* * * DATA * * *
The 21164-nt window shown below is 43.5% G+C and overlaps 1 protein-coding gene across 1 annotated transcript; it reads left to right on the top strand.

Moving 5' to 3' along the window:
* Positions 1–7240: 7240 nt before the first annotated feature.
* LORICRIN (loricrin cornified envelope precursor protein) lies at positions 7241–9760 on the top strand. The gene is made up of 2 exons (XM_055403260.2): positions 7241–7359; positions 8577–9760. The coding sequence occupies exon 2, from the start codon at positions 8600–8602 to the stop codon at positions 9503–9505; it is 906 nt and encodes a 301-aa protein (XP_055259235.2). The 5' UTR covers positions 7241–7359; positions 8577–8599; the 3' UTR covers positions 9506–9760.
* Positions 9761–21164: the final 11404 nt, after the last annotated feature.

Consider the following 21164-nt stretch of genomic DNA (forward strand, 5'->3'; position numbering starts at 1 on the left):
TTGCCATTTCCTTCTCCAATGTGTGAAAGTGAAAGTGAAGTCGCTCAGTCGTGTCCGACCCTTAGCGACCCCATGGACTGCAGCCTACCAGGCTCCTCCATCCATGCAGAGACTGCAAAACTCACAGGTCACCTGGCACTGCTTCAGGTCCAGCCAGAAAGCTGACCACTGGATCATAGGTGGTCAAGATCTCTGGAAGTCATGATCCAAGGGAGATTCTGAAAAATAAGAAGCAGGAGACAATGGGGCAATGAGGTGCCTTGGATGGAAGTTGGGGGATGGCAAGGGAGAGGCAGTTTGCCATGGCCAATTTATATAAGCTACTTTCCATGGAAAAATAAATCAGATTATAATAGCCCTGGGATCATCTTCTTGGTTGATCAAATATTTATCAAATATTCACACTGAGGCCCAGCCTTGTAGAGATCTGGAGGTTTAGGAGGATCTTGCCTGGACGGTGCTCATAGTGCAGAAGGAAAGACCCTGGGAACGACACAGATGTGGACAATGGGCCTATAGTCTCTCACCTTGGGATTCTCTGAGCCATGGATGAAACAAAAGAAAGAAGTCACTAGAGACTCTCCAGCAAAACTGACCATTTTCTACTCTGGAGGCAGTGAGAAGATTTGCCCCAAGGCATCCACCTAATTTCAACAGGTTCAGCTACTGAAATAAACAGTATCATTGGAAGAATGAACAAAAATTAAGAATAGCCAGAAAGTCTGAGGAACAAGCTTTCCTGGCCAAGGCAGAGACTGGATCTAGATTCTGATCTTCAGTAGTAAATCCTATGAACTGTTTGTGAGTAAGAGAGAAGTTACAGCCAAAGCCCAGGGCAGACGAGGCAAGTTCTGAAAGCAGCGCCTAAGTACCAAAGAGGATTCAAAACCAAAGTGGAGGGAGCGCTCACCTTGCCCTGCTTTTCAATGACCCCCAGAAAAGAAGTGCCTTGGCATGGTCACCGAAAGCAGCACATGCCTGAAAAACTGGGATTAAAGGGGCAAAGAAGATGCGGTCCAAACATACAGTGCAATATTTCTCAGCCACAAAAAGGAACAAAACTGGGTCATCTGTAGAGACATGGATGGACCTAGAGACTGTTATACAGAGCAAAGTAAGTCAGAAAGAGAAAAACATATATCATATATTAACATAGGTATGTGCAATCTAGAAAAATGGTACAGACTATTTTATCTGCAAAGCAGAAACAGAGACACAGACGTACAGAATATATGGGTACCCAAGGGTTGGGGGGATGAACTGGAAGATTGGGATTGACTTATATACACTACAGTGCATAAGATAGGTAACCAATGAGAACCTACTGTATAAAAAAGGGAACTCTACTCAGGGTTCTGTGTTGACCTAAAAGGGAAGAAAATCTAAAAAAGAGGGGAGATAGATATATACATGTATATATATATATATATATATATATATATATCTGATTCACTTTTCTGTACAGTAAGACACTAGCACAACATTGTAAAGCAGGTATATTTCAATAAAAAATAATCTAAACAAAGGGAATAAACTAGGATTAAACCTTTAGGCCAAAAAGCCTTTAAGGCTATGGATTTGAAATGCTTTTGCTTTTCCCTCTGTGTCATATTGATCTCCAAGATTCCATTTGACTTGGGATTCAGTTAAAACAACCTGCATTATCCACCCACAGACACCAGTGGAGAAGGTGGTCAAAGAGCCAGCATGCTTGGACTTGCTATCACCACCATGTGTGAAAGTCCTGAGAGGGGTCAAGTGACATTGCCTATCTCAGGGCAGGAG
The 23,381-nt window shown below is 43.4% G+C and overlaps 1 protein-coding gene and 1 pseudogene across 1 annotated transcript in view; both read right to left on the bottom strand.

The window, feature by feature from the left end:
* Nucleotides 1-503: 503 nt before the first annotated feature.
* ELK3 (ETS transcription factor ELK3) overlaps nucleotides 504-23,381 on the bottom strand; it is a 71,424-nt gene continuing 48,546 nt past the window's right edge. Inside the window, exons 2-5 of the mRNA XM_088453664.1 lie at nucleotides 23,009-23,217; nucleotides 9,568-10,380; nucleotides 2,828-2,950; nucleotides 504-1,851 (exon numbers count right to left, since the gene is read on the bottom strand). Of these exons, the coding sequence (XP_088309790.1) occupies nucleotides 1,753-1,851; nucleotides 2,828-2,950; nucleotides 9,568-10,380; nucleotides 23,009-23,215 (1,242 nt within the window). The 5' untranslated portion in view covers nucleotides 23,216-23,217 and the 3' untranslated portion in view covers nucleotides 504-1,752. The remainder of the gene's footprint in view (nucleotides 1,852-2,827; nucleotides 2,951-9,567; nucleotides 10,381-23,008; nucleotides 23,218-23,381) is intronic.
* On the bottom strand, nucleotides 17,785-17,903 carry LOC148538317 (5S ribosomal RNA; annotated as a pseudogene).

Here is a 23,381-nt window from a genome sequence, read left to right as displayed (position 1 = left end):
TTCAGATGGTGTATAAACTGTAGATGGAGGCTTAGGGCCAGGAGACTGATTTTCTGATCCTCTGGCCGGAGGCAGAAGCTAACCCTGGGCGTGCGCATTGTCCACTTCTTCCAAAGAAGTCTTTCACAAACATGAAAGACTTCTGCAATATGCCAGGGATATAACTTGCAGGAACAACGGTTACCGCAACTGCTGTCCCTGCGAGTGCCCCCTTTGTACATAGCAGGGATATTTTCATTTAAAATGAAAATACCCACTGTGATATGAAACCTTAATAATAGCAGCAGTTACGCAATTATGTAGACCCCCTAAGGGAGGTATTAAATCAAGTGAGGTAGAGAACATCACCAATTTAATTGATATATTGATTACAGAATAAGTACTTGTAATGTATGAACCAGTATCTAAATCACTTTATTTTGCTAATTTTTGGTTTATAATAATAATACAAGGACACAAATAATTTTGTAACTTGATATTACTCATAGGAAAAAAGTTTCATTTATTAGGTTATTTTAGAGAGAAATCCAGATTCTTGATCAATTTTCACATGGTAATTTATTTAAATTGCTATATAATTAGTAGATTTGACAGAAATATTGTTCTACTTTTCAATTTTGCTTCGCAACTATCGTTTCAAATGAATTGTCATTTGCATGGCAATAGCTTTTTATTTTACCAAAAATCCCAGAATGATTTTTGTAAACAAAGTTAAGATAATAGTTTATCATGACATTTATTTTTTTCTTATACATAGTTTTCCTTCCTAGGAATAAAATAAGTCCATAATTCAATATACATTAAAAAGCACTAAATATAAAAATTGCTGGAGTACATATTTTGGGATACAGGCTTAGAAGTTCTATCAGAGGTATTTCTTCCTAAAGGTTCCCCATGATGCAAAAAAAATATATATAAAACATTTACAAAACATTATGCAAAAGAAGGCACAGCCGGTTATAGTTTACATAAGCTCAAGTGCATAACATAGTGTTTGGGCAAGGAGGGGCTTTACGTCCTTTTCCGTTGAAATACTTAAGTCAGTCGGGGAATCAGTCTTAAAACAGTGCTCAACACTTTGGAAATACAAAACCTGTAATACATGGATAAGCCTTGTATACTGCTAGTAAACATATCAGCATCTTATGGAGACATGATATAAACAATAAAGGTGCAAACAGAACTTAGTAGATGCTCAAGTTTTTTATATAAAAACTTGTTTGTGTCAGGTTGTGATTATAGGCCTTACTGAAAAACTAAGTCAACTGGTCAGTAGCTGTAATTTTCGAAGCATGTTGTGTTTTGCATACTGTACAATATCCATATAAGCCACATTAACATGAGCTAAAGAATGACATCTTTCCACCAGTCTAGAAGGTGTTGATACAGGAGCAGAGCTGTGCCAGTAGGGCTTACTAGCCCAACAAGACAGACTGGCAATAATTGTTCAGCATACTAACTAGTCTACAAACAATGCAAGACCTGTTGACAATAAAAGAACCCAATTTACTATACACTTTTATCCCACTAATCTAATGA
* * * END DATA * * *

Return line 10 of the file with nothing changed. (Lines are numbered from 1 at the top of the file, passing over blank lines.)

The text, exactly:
* Nucleotides 1-503: 503 nt before the first annotated feature.